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ALL ABOUT TOWN

Tuesday, Jan. 27


Observe the 71st anniversary of the end of the Siege of Leningrad on Palace Square with a free concert at 7 p.m. Listen to WWII-era songs and the poetry of Olga Bergholz while you peruse outdoor exhibitions dedicated to life during wartime. The event is capped off by a fireworks display at 9 p.m.



Stop by the Lexica School of Foreign Languages at 73 Ligovsky Prospekt from now until Friday for a free English lesson. The classes start at 7 p.m. and cover all levels, from Beginner to Advanced. Registration by telephone on 7641692 and a desire to improve your skills are the only prerequisites.



Wednesday, Jan. 28



Feel like becoming a publishing mogul? Stop by the Freedom anti-cafe at 7 Ulitsa Kazanskaya today at 8 p.m. where Simferopol, Crimea-based founder and chief editor of the Holst online magazine will talk about creating an internet magaine, including what stories to cover, how find an audience and build a team, where to find inspiration and how to stand out from the crowd. Admission is the normal price of the anti-café 2 rubles per minute, which includes tea and snacks.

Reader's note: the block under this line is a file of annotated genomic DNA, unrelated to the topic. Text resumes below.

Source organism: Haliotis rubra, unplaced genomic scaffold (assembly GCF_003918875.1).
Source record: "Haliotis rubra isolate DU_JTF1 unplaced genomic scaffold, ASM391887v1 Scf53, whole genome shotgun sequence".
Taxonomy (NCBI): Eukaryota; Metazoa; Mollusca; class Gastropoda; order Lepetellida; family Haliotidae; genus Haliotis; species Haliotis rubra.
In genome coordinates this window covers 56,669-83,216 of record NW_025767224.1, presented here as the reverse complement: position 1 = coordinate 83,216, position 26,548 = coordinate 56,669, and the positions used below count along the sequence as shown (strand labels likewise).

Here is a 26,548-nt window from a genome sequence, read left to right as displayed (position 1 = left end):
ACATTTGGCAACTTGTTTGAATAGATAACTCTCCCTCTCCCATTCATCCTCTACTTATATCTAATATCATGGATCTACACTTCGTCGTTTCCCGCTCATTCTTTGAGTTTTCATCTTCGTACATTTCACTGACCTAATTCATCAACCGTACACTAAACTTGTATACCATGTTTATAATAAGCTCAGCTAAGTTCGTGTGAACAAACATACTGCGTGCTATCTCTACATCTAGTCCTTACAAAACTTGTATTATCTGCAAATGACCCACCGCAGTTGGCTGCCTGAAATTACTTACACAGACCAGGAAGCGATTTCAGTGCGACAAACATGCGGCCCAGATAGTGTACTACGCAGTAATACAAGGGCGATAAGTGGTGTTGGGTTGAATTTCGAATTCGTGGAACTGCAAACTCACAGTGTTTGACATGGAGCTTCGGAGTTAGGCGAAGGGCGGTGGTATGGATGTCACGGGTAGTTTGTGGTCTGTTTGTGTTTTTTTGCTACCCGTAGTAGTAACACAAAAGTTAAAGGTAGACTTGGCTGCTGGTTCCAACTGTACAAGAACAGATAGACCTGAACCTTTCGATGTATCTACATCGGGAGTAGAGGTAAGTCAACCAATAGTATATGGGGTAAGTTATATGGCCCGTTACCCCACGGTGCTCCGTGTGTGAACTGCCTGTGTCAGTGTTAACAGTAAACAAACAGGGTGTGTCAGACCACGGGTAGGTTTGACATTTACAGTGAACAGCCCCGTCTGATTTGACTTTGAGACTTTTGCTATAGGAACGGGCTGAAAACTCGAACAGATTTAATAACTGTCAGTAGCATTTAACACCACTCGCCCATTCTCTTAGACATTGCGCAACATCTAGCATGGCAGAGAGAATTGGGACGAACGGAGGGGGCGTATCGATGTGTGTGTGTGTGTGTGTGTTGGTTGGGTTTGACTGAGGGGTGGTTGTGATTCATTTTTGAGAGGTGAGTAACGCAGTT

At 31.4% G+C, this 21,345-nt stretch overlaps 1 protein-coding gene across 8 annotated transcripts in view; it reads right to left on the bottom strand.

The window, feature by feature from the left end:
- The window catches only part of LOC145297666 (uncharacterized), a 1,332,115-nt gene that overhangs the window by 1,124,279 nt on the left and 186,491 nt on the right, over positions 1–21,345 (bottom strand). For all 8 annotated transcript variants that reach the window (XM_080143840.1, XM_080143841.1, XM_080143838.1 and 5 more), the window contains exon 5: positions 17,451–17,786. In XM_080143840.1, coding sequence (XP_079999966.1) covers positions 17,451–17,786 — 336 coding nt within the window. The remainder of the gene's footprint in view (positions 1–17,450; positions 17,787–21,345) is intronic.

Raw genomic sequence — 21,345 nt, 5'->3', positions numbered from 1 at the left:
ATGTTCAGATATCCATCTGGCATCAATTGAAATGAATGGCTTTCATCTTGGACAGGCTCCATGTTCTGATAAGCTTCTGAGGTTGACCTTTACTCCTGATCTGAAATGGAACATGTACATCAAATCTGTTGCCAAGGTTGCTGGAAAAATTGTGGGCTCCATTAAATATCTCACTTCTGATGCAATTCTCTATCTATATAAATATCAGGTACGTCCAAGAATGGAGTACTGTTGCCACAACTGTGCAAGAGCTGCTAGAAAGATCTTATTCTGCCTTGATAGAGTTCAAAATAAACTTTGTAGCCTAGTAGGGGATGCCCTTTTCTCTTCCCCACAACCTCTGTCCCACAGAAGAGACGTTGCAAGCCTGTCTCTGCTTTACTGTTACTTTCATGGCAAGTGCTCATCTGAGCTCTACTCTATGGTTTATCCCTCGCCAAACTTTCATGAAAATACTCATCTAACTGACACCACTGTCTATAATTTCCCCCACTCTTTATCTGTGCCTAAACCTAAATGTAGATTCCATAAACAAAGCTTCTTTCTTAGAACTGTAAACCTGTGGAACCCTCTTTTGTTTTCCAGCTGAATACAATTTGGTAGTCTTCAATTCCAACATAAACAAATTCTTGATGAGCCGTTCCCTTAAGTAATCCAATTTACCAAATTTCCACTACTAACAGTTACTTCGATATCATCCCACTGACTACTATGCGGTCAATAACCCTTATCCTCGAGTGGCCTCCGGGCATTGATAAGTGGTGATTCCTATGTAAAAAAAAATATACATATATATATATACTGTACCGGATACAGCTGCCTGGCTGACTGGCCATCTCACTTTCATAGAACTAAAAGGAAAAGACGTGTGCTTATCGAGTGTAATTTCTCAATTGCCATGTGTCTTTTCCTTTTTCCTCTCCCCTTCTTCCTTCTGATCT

Learn everything you always wanted to know about wine, and perhaps a bit more, at the Le Nez du Vin seminar for wine lovers. Held at the WineJet Sommelier School, 100 Bolshoy Prospekt Petrograd Side, at 7:30 p.m., the event will cover wine production, the basics of wine tasting, the concept of terroir and the various countries where wine is produced. Tickets are 750 rubles and include a wine tasting. Register by calling +7 921 744 6264.



Thursday, Jan. 29



Attend a master class on how to deal with complicated business negotiations today at the International Banking Institute, 6 Malaya Sadovaya Ulitsa. Running from 3 to 6 p.m., Vadim Sokolov, an assistant professor at the St. Petersburg State University of Economics, will introduce aspects of managing the negotiation process and increasing its effectiveness. Attendance is free with pre-registration by telephone on 909 3056 or online at www.ibispb.ru



Celebrate what would be writer Anton Chekov's 155th birthday at the Bokvoed bookshop at 46 Nevsky Prospekt. Starting at 5 p.m., the legendary author will be feted with readings of his stories and short performances based on his plays by various St. Petersburg actors. Chekov's book will also be offered at a 15% discount during the event.